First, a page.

The forest-dweller stage of life

In her amazing article on aging gracefully – which also explores the subtle forms of resistance to seeing the truth of aging – Deborah Willoughby explains the Four Stages of Life according to the yoga tradition.

In brief, they are:

  • Student
  • Householder
  • Forest-dweller
  • Renunciate

Deborah goes on to explicate these stages in further detail:

“The yoga tradition offers a completely different script, one rich with possibility. In this version, the play of life unfolds in a graceful arc from birth to death, becoming more nuanced and rewarding as it moves toward the denouement—perfect fulfillment, not “mere oblivion.” Here we play four distinct roles as the drama of life unfolds: student, householder, forest dweller, and renunciate.

The first two are self-explanatory and accord well with our modern view. During the student years—childhood, adolescence, and early adulthood—our primary task is acquiring the knowledge and skills we will need to make our way in the world. We draw on these attainments when we become householders, immersing ourselves in the rush and roar of life as we go about earning a living, raising a family, and doing our civic duty.

But here the resemblance ends. In our modern script, the third act—retirement—defines us in terms of what we’ve left behind instead of what lies ahead. Up through our late 50s and into our 60s, our energy has been mainly focused on tangible achievements: earning a degree, building a career, raising children, acquiring property, perhaps making a name for ourselves. Now, as these familiar identities and activities fall away, we find ourselves without a clear, purposeful direction.”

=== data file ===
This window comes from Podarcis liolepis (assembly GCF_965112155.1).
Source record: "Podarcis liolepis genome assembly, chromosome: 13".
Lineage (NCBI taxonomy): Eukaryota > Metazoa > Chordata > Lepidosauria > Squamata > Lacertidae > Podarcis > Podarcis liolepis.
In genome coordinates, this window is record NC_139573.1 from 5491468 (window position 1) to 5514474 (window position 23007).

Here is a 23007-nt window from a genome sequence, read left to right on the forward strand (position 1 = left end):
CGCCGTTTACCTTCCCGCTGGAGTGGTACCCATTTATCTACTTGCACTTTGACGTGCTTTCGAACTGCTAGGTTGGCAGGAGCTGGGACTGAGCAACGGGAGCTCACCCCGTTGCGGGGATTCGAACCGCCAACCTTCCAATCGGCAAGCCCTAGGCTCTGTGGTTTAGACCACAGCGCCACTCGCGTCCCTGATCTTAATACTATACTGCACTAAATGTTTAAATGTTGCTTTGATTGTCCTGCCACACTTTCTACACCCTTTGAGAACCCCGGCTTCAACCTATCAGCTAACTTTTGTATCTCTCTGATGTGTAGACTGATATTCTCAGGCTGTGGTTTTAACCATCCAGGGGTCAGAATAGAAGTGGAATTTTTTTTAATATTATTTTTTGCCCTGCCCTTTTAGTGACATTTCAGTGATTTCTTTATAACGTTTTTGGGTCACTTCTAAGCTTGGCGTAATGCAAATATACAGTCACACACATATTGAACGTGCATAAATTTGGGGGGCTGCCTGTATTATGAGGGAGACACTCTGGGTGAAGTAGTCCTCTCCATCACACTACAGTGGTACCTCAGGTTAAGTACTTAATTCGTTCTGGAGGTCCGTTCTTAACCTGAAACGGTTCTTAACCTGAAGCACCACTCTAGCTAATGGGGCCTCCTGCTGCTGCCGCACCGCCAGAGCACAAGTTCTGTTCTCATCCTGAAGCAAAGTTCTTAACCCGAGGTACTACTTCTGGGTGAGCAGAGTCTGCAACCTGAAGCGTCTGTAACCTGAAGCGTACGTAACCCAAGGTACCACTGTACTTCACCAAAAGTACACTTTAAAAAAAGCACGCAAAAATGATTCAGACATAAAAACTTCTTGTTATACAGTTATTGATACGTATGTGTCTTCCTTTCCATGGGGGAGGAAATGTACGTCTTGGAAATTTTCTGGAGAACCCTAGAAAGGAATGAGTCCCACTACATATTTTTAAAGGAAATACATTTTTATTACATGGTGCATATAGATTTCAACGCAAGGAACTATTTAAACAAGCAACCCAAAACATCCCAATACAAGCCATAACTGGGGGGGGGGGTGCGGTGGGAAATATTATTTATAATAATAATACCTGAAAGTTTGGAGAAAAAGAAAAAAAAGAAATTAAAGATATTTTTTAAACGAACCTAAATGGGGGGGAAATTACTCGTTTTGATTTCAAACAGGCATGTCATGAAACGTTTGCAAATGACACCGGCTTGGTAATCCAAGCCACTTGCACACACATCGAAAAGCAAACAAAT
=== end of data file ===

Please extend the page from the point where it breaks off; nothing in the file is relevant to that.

Deborah then zooms in on her own personal resistance to entering the Forest-dweller stage – which manifested as a persistent detaching retina.  Her refusal to slow down her pace as Editor of Yoga International magazine impeded her full recovery after the first episode and laser surgery.

Quickly returning to a frenzied pace, Deborah’s retina detached again.  Not just once or twice.  Four times altogether.  This forced an extended state of convalescence. The physical ordeal and total collapse took three months, but Deborah’s recovery and internal shift to the forest-dweller stage took much longer.

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